Letters to the Editor

In reply to the op-ed in the Press of Atlantic City March 31 on varying opioid prescription practices, I make the following observations.

The USA consumes 80-90 percent of the world's opioids, and it is a leading killer of young adults.

U.S. physicians prescribe 82.5 opioid prescriptions per 100 patients getting pain medications.

Much of the opioids get diverted from legitimate medical purpose and are used for non-medical purposes. Sixty-four percent of abusers get opioids from a family member or friend. 4.3 percent get them from drug dealers.

In 1997, 670,000 prescriptions were written for OxyContin, and in 2006 it increased to 6.2 million, and more today.

The Joint Commission on the Accreditation of Healthcare Organizations, which accredits hospitals nationally, stated that hospitals must implement “pain as a fifth vital sign” and narcotics prescribed until patients are satisfied. Pain relief is a measure of patient satisfaction, and this resulted in a tenfold increase in the late '90s and early 2000s. Physicians have been successfully sued for prescribing too little and too many pain medications.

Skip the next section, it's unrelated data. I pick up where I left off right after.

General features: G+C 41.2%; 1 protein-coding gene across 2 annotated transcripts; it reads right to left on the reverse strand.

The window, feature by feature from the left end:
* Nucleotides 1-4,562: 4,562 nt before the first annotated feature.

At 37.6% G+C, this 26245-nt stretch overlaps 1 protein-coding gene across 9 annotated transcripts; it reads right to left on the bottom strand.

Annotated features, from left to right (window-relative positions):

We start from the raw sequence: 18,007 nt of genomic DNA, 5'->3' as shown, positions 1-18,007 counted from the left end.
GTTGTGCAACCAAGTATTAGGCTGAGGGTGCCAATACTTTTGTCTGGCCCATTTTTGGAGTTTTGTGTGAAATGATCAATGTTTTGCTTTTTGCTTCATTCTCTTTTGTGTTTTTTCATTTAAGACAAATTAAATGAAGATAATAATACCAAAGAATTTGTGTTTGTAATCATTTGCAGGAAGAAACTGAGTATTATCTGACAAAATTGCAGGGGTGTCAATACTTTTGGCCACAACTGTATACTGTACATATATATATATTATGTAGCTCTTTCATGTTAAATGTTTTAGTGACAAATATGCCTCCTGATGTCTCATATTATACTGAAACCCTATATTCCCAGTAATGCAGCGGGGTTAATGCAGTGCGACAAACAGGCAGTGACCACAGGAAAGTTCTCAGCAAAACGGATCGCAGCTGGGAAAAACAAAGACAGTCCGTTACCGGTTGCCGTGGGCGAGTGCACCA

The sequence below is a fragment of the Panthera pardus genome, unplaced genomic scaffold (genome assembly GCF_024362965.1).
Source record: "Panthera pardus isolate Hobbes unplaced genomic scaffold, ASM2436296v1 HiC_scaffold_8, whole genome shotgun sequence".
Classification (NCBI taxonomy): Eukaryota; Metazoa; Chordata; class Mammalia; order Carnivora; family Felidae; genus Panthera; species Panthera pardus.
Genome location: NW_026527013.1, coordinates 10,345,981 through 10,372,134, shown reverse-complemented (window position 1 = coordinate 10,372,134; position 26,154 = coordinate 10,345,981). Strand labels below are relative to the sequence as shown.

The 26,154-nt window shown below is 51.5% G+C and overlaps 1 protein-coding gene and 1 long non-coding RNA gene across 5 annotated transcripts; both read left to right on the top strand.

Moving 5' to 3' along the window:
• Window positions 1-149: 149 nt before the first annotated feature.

In the Netherlands, surgery for a fractured ankle is treated with Tylenol, and patients there are more satisfied than U.S. patients treated with oxycodone for the same surgery.

The dependency on opioids must change, and patient demands and physician acquiescence must stop.

There are now CDC guidelines published in 2016 for prescribing opioids that need to be followed.

Bottom line, I believe, is that prior to getting their first opioid prescription, patients must sign an informed consent, just like they do for an operation, clearly stating the risks and benefits as well as the limits of use.

John C. Baker, M.D.


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